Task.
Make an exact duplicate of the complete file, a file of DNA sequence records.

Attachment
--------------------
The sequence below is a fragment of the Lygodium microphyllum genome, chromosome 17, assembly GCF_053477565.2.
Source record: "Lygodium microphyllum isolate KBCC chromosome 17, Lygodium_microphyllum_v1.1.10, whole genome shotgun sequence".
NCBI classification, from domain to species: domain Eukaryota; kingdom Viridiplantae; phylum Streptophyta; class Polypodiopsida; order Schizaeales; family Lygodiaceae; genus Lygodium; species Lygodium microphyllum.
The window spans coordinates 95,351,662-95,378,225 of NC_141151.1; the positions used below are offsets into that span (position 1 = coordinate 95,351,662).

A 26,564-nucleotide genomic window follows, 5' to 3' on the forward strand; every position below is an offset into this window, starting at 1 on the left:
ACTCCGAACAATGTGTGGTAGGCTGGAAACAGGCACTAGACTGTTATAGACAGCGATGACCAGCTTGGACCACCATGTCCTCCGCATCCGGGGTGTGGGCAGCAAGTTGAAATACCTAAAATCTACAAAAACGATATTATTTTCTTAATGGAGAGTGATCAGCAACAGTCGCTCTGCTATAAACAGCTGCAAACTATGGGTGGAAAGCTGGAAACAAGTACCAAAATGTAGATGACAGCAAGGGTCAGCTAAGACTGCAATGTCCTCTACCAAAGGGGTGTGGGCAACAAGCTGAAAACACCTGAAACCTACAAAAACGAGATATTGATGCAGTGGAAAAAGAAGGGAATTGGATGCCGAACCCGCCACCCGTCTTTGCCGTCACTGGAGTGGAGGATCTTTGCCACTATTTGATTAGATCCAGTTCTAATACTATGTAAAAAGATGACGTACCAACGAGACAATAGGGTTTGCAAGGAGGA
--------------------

The sequence below is a fragment of the Lygodium microphyllum genome, chromosome 17, assembly GCF_053477565.2.
Source record: "Lygodium microphyllum isolate KBCC chromosome 17, Lygodium_microphyllum_v1.1.10, whole genome shotgun sequence".
NCBI classification, from domain to species: domain Eukaryota; kingdom Viridiplantae; phylum Streptophyta; class Polypodiopsida; order Schizaeales; family Lygodiaceae; genus Lygodium; species Lygodium microphyllum.
The window spans coordinates 95,351,662-95,378,225 of NC_141151.1; the positions used below are offsets into that span (position 1 = coordinate 95,351,662).

A 26,564-nucleotide genomic window follows, 5' to 3' on the forward strand; every position below is an offset into this window, starting at 1 on the left:
ACTCCGAACAATGTGTGGTAGGCTGGAAACAGGCACTAGACTGTTATAGACAGCGATGACCAGCTTGGACCACCATGTCCTCCGCATCCGGGGTGTGGGCAGCAAGTTGAAATACCTAAAATCTACAAAAACGATATTATTTTCTTAATGGAGAGTGATCAGCAACAGTCGCTCTGCTATAAACAGCTGCAAACTATGGGTGGAAAGCTGGAAACAAGTACCAAAATGTAGATGACAGCAAGGGTCAGCTAAGACTGCAATGTCCTCTACCAAAGGGGTGTGGGCAACAAGCTGAAAACACCTGAAACCTACAAAAACGAGATATTGATGCAGTGGAAAAAGAAGGGAATTGGATGCCGAACCCGCCACCCGTCTTTGCCGTCACTGGAGTGGAGGATCTTTGCCACTATTTGATTAGATCCAGTTCTAATACTATGTAAAAAGATGACGTACCAACGAGACAATAGGGTTTGCAAGGAGGA